19 And he said to them, “Follow me, and I will make you cfishers of men.”
Let’s return to the subject of impact we began in Part 1. The above passages are often used to talk about Kingdom metrics. Are we catching any fish? Can you show me a little produce? If some ministry is undertaken and doesn’t immediately turn into a Billy Graham Crusade, there is always some critic standing off to the side saying, “The Lord must not be in it.” I hope I thoroughly debunked such thought by pointing out that Jesus’ earthly ministry was a far cry from a 20th Century revival meeting. We’ve forgotten the hard truth about bearing fruit.
24 Truly, truly, I say to you, unless a grain of wheat falls into the earth and dies, it remains alone; but if it dies, it bears much fruit.
Fishing is a very different venture today than it was in Jesus day. One did not fire up the ol’ bass boat and go shooting across the lake, fishing poles in hand, looking for a lunker to mount on the wall. Peter, for instance, was a subsistence fisherman. He sold or ate what he caught as a way to make a living. It wasn’t pleasure boating and there was no motor. Sails, oars, nets, and calluses were his companions. He was usually not alone, but in teams; generally part of a family business. It wasn’t always successful either. I’m thinking about after Jesus’ resurrection, when He was on the shore broiling some fish for breakfast, with His identity hidden from the disciples. He asked, “Children, do you have any fish?” They answered him, “No.” (John 21:5)
True, after that they do catch a boatload of fish, pun intended. But it was a miraculous catch. When you see a giant catch, of either men or fish, it is miraculous.
In Acts 2, thousands believe at once. But later in Thessalonica, Paul sends a letter to the church there wondering if any of the initial small band of believers remained faithful after he was forced to move on. It is good news, they were still plugging away. There was persecution. There was heresy regarding the resurrection of the dead. Some had likely been killed. That is why that particular church is concerned with the resurrection of the dead and whether they missed it. The point is, there are a few great days in a fisherman’s life, and a lot of just ok days in a fisherman’s life. There are some days and seasons where they catch nothing. You cannot just say, “Show me some fish,” and then if there aren’t any, tell people they are not real fishermen. It is a poor measure of Christian impact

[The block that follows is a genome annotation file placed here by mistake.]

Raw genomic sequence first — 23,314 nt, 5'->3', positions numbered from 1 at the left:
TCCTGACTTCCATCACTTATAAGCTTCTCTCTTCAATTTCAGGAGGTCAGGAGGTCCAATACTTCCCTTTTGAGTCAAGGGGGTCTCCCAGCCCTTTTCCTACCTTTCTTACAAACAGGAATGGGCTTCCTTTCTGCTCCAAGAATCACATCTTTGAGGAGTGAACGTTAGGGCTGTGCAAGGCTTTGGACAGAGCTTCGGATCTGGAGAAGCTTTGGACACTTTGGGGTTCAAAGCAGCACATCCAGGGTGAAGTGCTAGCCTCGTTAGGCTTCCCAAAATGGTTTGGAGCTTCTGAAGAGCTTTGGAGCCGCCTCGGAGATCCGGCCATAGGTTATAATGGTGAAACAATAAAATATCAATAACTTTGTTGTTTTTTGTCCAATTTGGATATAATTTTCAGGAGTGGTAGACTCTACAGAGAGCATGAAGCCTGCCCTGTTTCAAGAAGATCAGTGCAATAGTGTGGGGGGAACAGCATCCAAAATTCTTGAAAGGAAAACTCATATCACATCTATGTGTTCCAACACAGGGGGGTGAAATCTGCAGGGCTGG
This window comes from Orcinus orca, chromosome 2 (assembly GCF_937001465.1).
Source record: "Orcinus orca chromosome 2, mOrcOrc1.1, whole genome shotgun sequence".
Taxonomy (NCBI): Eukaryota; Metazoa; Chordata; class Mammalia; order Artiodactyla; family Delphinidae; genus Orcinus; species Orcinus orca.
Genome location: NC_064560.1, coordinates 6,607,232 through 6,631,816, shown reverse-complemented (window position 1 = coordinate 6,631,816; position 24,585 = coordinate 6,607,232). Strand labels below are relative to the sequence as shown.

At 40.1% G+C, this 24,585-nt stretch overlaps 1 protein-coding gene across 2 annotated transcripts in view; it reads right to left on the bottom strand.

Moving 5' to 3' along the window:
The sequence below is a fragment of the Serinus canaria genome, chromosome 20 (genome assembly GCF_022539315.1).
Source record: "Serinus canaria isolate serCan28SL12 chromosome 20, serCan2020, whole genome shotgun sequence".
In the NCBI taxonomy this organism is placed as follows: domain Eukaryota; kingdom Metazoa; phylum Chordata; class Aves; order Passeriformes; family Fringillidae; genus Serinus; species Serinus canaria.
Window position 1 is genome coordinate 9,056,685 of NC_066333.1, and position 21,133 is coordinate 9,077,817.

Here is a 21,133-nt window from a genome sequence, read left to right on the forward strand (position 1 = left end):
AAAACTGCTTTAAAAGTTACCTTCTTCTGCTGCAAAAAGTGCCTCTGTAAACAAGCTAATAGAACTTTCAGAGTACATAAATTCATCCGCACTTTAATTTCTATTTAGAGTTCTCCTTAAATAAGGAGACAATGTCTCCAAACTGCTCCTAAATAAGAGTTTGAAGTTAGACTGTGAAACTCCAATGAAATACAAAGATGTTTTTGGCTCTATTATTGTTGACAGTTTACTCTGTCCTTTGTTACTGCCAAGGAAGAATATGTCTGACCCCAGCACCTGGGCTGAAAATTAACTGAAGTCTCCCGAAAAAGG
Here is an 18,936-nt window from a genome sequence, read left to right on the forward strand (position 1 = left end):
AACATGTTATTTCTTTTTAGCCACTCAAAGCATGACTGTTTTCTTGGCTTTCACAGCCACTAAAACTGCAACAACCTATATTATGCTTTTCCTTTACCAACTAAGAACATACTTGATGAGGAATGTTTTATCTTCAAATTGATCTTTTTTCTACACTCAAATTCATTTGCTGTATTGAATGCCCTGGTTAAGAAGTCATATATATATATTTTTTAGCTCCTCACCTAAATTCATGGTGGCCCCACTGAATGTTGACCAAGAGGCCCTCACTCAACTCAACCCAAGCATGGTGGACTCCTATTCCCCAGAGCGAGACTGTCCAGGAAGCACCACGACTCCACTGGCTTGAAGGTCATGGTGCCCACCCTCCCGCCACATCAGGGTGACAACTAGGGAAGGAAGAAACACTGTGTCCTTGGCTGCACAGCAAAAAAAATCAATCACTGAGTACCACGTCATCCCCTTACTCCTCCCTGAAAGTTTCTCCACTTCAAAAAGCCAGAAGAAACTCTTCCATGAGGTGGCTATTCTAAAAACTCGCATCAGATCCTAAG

But Jesus only used the fishing analogy with fishermen. He used farming metaphors and parables far more often because most of the world were subsistence farmers. The apostles preferred them, too. Farming is a slower operation than fishing. Especially if one is pioneering. Fast forward a few thousand years to America, when a pioneer left the eastern seaboard to cross the Mississippi to go into the unsettled Western lands, he was not going to prepared fields. He had to cut down trees and pull up stumps. He had to remove the rocks from the fields and then build fences for his livestock with them. He did all this without one power tool or diesel tractor. Once the land was cleared and prepared, he could then begin to plant crops. Then, if the rains failed he had to carry water to each plant. He had to hoe and weed every day between planting time and harvest. Months of labor to get one annual crop.